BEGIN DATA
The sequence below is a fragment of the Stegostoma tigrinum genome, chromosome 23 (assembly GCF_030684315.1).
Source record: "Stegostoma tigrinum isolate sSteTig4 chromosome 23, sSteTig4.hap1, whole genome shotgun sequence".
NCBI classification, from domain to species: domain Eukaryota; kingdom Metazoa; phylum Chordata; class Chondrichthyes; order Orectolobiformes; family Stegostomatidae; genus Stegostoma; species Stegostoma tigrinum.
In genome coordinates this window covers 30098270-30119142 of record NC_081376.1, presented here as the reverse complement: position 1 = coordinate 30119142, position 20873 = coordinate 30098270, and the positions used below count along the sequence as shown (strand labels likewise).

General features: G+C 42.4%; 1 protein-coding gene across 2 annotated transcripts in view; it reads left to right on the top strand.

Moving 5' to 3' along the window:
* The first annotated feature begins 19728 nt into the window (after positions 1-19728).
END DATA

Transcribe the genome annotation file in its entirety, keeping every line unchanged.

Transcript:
The sequence below is a fragment of the Stegostoma tigrinum genome, chromosome 23 (assembly GCF_030684315.1).
Source record: "Stegostoma tigrinum isolate sSteTig4 chromosome 23, sSteTig4.hap1, whole genome shotgun sequence".
NCBI classification, from domain to species: domain Eukaryota; kingdom Metazoa; phylum Chordata; class Chondrichthyes; order Orectolobiformes; family Stegostomatidae; genus Stegostoma; species Stegostoma tigrinum.
In genome coordinates this window covers 30098270-30119142 of record NC_081376.1, presented here as the reverse complement: position 1 = coordinate 30119142, position 20873 = coordinate 30098270, and the positions used below count along the sequence as shown (strand labels likewise).

General features: G+C 42.4%; 1 protein-coding gene across 2 annotated transcripts in view; it reads left to right on the top strand.

Moving 5' to 3' along the window:
* The first annotated feature begins 19728 nt into the window (after positions 1-19728).